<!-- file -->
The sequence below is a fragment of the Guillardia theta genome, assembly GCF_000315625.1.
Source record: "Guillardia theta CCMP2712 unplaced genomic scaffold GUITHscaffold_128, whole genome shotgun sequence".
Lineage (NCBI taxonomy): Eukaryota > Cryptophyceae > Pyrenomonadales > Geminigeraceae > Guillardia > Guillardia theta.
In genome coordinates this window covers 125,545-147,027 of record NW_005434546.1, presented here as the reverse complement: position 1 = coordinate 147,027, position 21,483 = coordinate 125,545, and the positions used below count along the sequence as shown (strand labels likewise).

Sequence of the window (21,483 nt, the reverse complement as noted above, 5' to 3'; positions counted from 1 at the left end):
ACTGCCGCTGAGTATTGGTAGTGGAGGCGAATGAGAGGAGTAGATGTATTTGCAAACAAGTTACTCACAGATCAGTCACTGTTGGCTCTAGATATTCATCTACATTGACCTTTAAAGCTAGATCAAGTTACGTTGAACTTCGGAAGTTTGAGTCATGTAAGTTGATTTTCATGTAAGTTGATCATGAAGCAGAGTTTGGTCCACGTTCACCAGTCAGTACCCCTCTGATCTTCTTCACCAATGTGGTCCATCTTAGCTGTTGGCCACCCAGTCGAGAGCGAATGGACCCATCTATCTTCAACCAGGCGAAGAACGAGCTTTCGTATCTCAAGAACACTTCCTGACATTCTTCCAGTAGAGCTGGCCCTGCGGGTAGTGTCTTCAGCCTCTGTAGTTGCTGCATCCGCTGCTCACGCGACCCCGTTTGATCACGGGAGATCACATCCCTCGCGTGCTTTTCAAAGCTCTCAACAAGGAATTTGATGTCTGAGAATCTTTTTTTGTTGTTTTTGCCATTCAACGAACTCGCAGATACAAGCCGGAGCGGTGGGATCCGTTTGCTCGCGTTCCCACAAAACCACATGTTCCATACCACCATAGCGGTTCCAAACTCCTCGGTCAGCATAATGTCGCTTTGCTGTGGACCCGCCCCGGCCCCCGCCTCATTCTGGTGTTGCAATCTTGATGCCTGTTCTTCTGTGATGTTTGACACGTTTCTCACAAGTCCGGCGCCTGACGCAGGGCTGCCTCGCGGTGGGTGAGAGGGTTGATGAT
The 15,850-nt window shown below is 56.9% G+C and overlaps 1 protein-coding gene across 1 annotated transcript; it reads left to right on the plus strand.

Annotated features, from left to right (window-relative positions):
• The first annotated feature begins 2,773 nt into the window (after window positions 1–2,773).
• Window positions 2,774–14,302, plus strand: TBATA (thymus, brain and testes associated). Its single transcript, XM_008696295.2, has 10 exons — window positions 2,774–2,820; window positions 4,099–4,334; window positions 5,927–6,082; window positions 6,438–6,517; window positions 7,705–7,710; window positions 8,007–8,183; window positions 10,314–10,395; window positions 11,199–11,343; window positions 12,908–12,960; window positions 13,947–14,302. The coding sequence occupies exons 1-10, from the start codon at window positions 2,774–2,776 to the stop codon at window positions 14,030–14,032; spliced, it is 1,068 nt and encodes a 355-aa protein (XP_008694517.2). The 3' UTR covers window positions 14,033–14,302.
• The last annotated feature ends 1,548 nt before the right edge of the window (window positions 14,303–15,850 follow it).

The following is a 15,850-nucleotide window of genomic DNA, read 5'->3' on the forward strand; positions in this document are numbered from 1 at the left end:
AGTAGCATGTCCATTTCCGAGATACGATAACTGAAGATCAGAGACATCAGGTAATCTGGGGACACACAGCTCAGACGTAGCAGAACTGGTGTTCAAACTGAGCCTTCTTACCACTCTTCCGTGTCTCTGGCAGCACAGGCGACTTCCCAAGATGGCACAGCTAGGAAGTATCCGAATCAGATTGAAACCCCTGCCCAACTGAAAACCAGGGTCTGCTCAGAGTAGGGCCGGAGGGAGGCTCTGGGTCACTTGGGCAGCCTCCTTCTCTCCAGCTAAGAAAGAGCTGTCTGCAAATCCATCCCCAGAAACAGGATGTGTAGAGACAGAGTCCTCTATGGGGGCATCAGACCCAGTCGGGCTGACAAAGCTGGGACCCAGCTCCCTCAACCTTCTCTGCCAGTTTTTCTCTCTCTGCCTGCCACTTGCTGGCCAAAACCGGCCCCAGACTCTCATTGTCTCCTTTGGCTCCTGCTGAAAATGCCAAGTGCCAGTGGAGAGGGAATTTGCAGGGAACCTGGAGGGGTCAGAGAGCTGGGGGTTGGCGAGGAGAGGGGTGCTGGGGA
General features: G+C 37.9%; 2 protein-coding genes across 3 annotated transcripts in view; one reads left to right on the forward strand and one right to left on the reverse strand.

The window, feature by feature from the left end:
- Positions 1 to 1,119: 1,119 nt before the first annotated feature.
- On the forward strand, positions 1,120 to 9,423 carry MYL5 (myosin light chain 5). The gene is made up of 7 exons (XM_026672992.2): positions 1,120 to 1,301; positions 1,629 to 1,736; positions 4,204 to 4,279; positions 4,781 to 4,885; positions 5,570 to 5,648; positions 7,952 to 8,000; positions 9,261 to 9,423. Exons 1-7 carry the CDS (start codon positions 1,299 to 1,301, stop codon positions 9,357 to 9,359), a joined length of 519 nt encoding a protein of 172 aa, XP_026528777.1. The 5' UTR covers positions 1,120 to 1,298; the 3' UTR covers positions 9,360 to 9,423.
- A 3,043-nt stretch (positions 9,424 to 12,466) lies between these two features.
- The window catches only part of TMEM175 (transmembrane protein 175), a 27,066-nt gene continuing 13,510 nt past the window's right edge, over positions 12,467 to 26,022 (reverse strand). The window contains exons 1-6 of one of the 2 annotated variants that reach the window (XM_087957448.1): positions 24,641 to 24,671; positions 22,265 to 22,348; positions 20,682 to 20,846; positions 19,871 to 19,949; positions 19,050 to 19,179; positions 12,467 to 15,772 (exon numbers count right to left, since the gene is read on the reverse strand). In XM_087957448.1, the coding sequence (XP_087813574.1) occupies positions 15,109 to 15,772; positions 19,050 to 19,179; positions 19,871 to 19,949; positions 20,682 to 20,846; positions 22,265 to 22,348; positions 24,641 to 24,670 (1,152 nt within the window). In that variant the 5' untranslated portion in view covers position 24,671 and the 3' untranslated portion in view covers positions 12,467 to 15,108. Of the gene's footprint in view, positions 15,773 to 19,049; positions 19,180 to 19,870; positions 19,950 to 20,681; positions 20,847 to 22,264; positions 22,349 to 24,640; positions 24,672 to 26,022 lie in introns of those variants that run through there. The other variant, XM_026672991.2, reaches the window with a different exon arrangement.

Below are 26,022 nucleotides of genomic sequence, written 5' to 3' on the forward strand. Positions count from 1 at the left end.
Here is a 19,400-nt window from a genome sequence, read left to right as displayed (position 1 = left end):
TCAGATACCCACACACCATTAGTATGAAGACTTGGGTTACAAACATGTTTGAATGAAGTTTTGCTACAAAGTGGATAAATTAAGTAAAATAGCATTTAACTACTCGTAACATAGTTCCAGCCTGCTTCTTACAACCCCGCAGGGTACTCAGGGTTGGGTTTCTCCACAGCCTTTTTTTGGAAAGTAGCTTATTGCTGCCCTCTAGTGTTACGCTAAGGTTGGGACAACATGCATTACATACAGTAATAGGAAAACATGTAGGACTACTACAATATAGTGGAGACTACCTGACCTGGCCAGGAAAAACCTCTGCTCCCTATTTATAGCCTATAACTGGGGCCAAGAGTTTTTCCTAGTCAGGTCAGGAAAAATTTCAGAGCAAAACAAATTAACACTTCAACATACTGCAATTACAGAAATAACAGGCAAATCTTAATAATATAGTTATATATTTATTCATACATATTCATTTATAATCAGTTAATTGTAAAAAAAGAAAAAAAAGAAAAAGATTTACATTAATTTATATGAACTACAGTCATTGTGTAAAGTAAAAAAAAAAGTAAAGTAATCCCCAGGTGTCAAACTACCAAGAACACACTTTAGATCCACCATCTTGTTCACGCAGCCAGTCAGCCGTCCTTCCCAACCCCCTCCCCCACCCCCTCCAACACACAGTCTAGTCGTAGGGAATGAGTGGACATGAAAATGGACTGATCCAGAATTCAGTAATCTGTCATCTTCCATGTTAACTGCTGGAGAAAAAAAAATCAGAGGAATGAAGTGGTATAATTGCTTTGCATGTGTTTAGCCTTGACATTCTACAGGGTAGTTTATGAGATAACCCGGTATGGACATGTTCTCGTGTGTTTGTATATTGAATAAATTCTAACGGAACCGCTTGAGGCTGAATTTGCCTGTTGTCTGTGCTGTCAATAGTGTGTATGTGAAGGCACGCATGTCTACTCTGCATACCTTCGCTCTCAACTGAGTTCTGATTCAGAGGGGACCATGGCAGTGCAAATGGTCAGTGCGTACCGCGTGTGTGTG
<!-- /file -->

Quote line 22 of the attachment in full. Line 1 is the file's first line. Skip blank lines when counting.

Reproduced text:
TCAGATACCCACACACCATTAGTATGAAGACTTGGGTTACAAACATGTTTGAATGAAGTTTTGCTACAAAGTGGATAAATTAAGTAAAATAGCATTTAACTACTCGTAACATAGTTCCAGCCTGCTTCTTACAACCCCGCAGGGTACTCAGGGTTGGGTTTCTCCACAGCCTTTTTTTGGAAAGTAGCTTATTGCTGCCCTCTAGTGTTACGCTAAGGTTGGGACAACATGCATTACATACAGTAATAGGAAAACATGTAGGACTACTACAATATAGTGGAGACTACCTGACCTGGCCAGGAAAAACCTCTGCTCCCTATTTATAGCCTATAACTGGGGCCAAGAGTTTTTCCTAGTCAGGTCAGGAAAAATTTCAGAGCAAAACAAATTAACACTTCAACATACTGCAATTACAGAAATAACAGGCAAATCTTAATAATATAGTTATATATTTATTCATACATATTCATTTATAATCAGTTAATTGTAAAAAAAGAAAAAAAAGAAAAAGATTTACATTAATTTATATGAACTACAGTCATTGTGTAAAGTAAAAAAAAAAGTAAAGTAATCCCCAGGTGTCAAACTACCAAGAACACACTTTAGATCCACCATCTTGTTCACGCAGCCAGTCAGCCGTCCTTCCCAACCCCCTCCCCCACCCCCTCCAACACACAGTCTAGTCGTAGGGAATGAGTGGACATGAAAATGGACTGATCCAGAATTCAGTAATCTGTCATCTTCCATGTTAACTGCTGGAGAAAAAAAAATCAGAGGAATGAAGTGGTATAATTGCTTTGCATGTGTTTAGCCTTGACATTCTACAGGGTAGTTTATGAGATAACCCGGTATGGACATGTTCTCGTGTGTTTGTATATTGAATAAATTCTAACGGAACCGCTTGAGGCTGAATTTGCCTGTTGTCTGTGCTGTCAATAGTGTGTATGTGAAGGCACGCATGTCTACTCTGCATACCTTCGCTCTCAACTGAGTTCTGATTCAGAGGGGACCATGGCAGTGCAAATGGTCAGTGCGTACCGCGTGTGTGTG